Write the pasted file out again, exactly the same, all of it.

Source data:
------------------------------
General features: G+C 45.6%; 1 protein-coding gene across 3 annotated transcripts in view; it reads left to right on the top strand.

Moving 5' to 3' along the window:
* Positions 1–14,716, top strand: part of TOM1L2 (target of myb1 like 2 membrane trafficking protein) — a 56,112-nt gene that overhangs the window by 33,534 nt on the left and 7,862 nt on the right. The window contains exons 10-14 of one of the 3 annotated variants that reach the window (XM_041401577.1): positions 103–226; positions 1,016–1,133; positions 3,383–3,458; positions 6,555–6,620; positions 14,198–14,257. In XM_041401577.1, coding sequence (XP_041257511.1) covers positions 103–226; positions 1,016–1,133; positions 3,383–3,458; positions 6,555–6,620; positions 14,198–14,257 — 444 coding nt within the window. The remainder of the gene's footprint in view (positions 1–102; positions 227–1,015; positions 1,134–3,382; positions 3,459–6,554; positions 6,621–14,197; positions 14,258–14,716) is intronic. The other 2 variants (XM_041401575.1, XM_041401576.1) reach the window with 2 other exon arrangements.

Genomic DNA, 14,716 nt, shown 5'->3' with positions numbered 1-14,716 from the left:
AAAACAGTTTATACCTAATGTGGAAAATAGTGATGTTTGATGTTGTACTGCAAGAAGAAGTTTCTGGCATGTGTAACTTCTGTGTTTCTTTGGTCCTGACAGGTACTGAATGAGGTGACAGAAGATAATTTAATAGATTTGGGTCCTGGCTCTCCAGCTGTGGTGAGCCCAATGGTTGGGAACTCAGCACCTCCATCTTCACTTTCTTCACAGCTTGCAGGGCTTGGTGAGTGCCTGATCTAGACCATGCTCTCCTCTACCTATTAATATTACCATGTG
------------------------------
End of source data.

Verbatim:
General features: G+C 45.6%; 1 protein-coding gene across 3 annotated transcripts in view; it reads left to right on the top strand.

Moving 5' to 3' along the window:
* Positions 1–14,716, top strand: part of TOM1L2 (target of myb1 like 2 membrane trafficking protein) — a 56,112-nt gene that overhangs the window by 33,534 nt on the left and 7,862 nt on the right. The window contains exons 10-14 of one of the 3 annotated variants that reach the window (XM_041401577.1): positions 103–226; positions 1,016–1,133; positions 3,383–3,458; positions 6,555–6,620; positions 14,198–14,257. In XM_041401577.1, coding sequence (XP_041257511.1) covers positions 103–226; positions 1,016–1,133; positions 3,383–3,458; positions 6,555–6,620; positions 14,198–14,257 — 444 coding nt within the window. The remainder of the gene's footprint in view (positions 1–102; positions 227–1,015; positions 1,134–3,382; positions 3,459–6,554; positions 6,621–14,197; positions 14,258–14,716) is intronic. The other 2 variants (XM_041401575.1, XM_041401576.1) reach the window with 2 other exon arrangements.

Genomic DNA, 14,716 nt, shown 5'->3' with positions numbered 1-14,716 from the left:
AAAACAGTTTATACCTAATGTGGAAAATAGTGATGTTTGATGTTGTACTGCAAGAAGAAGTTTCTGGCATGTGTAACTTCTGTGTTTCTTTGGTCCTGACAGGTACTGAATGAGGTGACAGAAGATAATTTAATAGATTTGGGTCCTGGCTCTCCAGCTGTGGTGAGCCCAATGGTTGGGAACTCAGCACCTCCATCTTCACTTTCTTCACAGCTTGCAGGGCTTGGTGAGTGCCTGATCTAGACCATGCTCTCCTCTACCTATTAATATTACCATGTG